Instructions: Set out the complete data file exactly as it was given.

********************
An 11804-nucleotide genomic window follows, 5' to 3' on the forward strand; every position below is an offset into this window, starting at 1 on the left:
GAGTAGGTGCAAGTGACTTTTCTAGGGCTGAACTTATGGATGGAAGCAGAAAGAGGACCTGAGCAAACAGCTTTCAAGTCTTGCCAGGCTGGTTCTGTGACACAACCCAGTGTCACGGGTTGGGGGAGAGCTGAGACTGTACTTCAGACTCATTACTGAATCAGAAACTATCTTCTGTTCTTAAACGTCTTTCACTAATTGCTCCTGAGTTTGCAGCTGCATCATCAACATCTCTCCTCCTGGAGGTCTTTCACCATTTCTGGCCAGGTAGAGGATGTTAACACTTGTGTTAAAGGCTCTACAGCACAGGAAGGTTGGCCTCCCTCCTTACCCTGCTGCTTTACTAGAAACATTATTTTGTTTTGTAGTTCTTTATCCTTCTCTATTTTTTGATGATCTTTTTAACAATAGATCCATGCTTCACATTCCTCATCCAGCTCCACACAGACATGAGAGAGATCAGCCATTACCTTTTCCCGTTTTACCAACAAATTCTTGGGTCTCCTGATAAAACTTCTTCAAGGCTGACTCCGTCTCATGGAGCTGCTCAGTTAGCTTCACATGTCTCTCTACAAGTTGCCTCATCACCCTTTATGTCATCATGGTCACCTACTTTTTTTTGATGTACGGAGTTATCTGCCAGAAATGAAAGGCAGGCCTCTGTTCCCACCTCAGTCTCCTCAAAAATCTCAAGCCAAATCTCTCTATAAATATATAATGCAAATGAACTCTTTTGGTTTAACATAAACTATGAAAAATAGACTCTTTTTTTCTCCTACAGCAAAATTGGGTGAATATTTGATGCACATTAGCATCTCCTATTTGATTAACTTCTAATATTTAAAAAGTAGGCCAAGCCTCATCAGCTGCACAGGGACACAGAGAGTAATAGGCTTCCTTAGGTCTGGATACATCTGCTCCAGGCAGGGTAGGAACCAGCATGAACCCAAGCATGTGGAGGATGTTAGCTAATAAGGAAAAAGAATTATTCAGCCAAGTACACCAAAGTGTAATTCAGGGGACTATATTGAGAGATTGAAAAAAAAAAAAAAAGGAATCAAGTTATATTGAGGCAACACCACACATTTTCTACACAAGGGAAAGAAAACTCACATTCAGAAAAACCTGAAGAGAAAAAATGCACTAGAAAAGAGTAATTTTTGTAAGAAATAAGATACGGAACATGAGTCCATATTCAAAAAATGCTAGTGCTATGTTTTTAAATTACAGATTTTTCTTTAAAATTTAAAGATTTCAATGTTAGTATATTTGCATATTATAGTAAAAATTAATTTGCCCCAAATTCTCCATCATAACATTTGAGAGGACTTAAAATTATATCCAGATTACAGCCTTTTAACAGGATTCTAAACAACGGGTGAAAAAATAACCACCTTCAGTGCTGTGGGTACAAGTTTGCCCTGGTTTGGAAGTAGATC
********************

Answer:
An 11804-nucleotide genomic window follows, 5' to 3' on the forward strand; every position below is an offset into this window, starting at 1 on the left:
GAGTAGGTGCAAGTGACTTTTCTAGGGCTGAACTTATGGATGGAAGCAGAAAGAGGACCTGAGCAAACAGCTTTCAAGTCTTGCCAGGCTGGTTCTGTGACACAACCCAGTGTCACGGGTTGGGGGAGAGCTGAGACTGTACTTCAGACTCATTACTGAATCAGAAACTATCTTCTGTTCTTAAACGTCTTTCACTAATTGCTCCTGAGTTTGCAGCTGCATCATCAACATCTCTCCTCCTGGAGGTCTTTCACCATTTCTGGCCAGGTAGAGGATGTTAACACTTGTGTTAAAGGCTCTACAGCACAGGAAGGTTGGCCTCCCTCCTTACCCTGCTGCTTTACTAGAAACATTATTTTGTTTTGTAGTTCTTTATCCTTCTCTATTTTTTGATGATCTTTTTAACAATAGATCCATGCTTCACATTCCTCATCCAGCTCCACACAGACATGAGAGAGATCAGCCATTACCTTTTCCCGTTTTACCAACAAATTCTTGGGTCTCCTGATAAAACTTCTTCAAGGCTGACTCCGTCTCATGGAGCTGCTCAGTTAGCTTCACATGTCTCTCTACAAGTTGCCTCATCACCCTTTATGTCATCATGGTCACCTACTTTTTTTTGATGTACGGAGTTATCTGCCAGAAATGAAAGGCAGGCCTCTGTTCCCACCTCAGTCTCCTCAAAAATCTCAAGCCAAATCTCTCTATAAATATATAATGCAAATGAACTCTTTTGGTTTAACATAAACTATGAAAAATAGACTCTTTTTTTCTCCTACAGCAAAATTGGGTGAATATTTGATGCACATTAGCATCTCCTATTTGATTAACTTCTAATATTTAAAAAGTAGGCCAAGCCTCATCAGCTGCACAGGGACACAGAGAGTAATAGGCTTCCTTAGGTCTGGATACATCTGCTCCAGGCAGGGTAGGAACCAGCATGAACCCAAGCATGTGGAGGATGTTAGCTAATAAGGAAAAAGAATTATTCAGCCAAGTACACCAAAGTGTAATTCAGGGGACTATATTGAGAGATTGAAAAAAAAAAAAAAAGGAATCAAGTTATATTGAGGCAACACCACACATTTTCTACACAAGGGAAAGAAAACTCACATTCAGAAAAACCTGAAGAGAAAAAATGCACTAGAAAAGAGTAATTTTTGTAAGAAATAAGATACGGAACATGAGTCCATATTCAAAAAATGCTAGTGCTATGTTTTTAAATTACAGATTTTTCTTTAAAATTTAAAGATTTCAATGTTAGTATATTTGCATATTATAGTAAAAATTAATTTGCCCCAAATTCTCCATCATAACATTTGAGAGGACTTAAAATTATATCCAGATTACAGCCTTTTAACAGGATTCTAAACAACGGGTGAAAAAATAACCACCTTCAGTGCTGTGGGTACAAGTTTGCCCTGGTTTGGAAGTAGATC